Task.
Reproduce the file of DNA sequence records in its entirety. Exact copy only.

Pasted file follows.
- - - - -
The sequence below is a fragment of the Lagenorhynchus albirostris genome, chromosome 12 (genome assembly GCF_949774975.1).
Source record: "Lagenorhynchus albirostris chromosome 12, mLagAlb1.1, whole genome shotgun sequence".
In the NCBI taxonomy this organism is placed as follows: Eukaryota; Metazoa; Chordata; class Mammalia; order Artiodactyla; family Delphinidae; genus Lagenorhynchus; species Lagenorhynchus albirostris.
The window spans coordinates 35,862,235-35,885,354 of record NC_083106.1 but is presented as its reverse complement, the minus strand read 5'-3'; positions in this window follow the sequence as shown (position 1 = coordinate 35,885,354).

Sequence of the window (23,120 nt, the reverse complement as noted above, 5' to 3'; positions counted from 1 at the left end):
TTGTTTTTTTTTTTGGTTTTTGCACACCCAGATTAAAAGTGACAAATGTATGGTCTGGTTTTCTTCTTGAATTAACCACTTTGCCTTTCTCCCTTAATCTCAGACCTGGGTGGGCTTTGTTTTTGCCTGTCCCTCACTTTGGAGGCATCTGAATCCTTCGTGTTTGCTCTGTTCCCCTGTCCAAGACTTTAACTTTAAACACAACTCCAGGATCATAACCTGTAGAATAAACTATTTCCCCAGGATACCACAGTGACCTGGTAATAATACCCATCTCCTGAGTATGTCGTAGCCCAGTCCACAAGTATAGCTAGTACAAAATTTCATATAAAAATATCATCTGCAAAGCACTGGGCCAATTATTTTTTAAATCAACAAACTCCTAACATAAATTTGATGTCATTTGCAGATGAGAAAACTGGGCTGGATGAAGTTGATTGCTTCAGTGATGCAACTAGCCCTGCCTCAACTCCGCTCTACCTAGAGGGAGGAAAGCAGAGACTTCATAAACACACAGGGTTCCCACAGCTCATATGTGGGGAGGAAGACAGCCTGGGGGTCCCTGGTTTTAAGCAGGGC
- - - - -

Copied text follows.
The sequence below is a fragment of the Lagenorhynchus albirostris genome, chromosome 12 (genome assembly GCF_949774975.1).
Source record: "Lagenorhynchus albirostris chromosome 12, mLagAlb1.1, whole genome shotgun sequence".
In the NCBI taxonomy this organism is placed as follows: Eukaryota; Metazoa; Chordata; class Mammalia; order Artiodactyla; family Delphinidae; genus Lagenorhynchus; species Lagenorhynchus albirostris.
The window spans coordinates 35,862,235-35,885,354 of record NC_083106.1 but is presented as its reverse complement, the minus strand read 5'-3'; positions in this window follow the sequence as shown (position 1 = coordinate 35,885,354).

Sequence of the window (23,120 nt, the reverse complement as noted above, 5' to 3'; positions counted from 1 at the left end):
TTGTTTTTTTTTTTGGTTTTTGCACACCCAGATTAAAAGTGACAAATGTATGGTCTGGTTTTCTTCTTGAATTAACCACTTTGCCTTTCTCCCTTAATCTCAGACCTGGGTGGGCTTTGTTTTTGCCTGTCCCTCACTTTGGAGGCATCTGAATCCTTCGTGTTTGCTCTGTTCCCCTGTCCAAGACTTTAACTTTAAACACAACTCCAGGATCATAACCTGTAGAATAAACTATTTCCCCAGGATACCACAGTGACCTGGTAATAATACCCATCTCCTGAGTATGTCGTAGCCCAGTCCACAAGTATAGCTAGTACAAAATTTCATATAAAAATATCATCTGCAAAGCACTGGGCCAATTATTTTTTAAATCAACAAACTCCTAACATAAATTTGATGTCATTTGCAGATGAGAAAACTGGGCTGGATGAAGTTGATTGCTTCAGTGATGCAACTAGCCCTGCCTCAACTCCGCTCTACCTAGAGGGAGGAAAGCAGAGACTTCATAAACACACAGGGTTCCCACAGCTCATATGTGGGGAGGAAGACAGCCTGGGGGTCCCTGGTTTTAAGCAGGGC